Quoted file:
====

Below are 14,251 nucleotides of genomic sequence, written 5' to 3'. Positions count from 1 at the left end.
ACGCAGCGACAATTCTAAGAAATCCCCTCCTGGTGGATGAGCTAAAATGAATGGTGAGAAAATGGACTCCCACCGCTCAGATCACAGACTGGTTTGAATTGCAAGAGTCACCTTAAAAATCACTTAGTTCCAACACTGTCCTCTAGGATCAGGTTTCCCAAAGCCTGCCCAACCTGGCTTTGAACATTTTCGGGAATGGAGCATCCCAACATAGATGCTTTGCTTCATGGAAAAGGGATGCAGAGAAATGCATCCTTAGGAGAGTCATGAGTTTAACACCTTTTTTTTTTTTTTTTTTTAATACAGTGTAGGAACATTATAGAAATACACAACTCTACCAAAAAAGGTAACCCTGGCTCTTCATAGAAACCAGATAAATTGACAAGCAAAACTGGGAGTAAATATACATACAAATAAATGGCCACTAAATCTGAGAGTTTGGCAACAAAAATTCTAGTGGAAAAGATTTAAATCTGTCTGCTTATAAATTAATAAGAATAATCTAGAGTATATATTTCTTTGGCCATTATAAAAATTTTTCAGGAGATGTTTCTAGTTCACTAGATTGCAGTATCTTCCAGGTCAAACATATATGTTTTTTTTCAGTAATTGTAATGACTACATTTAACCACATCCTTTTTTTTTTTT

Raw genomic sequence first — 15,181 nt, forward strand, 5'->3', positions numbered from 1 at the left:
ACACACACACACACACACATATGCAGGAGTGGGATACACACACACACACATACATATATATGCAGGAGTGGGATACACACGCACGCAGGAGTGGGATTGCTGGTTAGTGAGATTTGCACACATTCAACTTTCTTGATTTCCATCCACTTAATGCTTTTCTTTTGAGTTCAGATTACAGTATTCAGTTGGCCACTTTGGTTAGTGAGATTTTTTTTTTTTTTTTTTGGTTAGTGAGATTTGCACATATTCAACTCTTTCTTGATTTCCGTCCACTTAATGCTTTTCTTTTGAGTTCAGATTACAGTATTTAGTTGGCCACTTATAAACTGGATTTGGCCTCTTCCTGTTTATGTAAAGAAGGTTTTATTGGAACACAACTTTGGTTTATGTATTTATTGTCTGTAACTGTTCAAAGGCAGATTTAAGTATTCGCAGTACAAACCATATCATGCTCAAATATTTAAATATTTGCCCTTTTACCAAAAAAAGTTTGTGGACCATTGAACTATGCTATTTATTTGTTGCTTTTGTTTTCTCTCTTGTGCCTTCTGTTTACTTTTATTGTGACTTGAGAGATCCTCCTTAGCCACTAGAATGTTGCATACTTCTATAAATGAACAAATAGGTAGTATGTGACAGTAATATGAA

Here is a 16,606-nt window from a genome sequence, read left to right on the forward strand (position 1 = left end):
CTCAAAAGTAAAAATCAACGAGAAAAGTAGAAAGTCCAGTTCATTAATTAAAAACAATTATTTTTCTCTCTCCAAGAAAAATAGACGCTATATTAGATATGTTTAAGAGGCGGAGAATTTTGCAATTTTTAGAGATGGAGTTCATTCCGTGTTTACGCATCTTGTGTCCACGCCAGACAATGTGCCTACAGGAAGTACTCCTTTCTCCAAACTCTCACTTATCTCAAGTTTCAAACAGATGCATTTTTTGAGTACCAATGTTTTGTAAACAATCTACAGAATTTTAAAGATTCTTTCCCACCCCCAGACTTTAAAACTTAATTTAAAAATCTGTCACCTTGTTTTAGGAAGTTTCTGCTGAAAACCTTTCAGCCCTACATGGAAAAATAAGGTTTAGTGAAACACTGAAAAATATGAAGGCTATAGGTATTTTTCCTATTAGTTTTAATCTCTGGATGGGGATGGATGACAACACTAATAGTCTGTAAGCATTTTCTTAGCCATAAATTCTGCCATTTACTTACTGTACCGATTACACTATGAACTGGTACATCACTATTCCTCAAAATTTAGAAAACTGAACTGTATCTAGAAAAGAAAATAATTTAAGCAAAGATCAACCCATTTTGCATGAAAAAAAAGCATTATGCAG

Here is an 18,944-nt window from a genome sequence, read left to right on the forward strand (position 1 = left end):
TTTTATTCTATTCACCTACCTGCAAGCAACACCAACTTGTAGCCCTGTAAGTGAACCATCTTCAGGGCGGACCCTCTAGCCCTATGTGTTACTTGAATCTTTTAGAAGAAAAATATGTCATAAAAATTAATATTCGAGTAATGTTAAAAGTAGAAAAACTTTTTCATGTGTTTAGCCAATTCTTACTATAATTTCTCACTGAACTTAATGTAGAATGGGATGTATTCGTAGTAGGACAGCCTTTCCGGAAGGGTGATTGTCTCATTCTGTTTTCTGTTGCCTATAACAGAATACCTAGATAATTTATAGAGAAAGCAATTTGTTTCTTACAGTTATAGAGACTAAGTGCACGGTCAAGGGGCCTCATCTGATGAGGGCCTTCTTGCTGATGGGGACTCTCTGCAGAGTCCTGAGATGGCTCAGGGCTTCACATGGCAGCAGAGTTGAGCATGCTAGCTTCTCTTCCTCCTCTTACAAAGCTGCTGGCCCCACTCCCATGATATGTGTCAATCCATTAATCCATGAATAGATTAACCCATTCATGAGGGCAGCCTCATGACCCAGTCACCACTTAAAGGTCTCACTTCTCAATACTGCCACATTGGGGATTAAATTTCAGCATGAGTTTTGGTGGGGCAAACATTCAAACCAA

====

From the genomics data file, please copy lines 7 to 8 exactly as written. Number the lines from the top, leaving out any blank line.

Here is an 18,944-nt window from a genome sequence, read left to right on the forward strand (position 1 = left end):
TTTTATTCTATTCACCTACCTGCAAGCAACACCAACTTGTAGCCCTGTAAGTGAACCATCTTCAGGGCGGACCCTCTAGCCCTATGTGTTACTTGAATCTTTTAGAAGAAAAATATGTCATAAAAATTAATATTCGAGTAATGTTAAAAGTAGAAAAACTTTTTCATGTGTTTAGCCAATTCTTACTATAATTTCTCACTGAACTTAATGTAGAATGGGATGTATTCGTAGTAGGACAGCCTTTCCGGAAGGGTGATTGTCTCATTCTGTTTTCTGTTGCCTATAACAGAATACCTAGATAATTTATAGAGAAAGCAATTTGTTTCTTACAGTTATAGAGACTAAGTGCACGGTCAAGGGGCCTCATCTGATGAGGGCCTTCTTGCTGATGGGGACTCTCTGCAGAGTCCTGAGATGGCTCAGGGCTTCACATGGCAGCAGAGTTGAGCATGCTAGCTTCTCTTCCTCCTCTTACAAAGCTGCTGGCCCCACTCCCATGATATGTGTCAATCCATTAATCCATGAATAGATTAACCCATTCATGAGGGCAGCCTCATGACCCAGTCACCACTTAAAGGTCTCACTTCTCAATACTGCCACATTGGGGATTAAATTTCAGCATGAGTTTTGGTGGGGCAAACATTCAAACCAA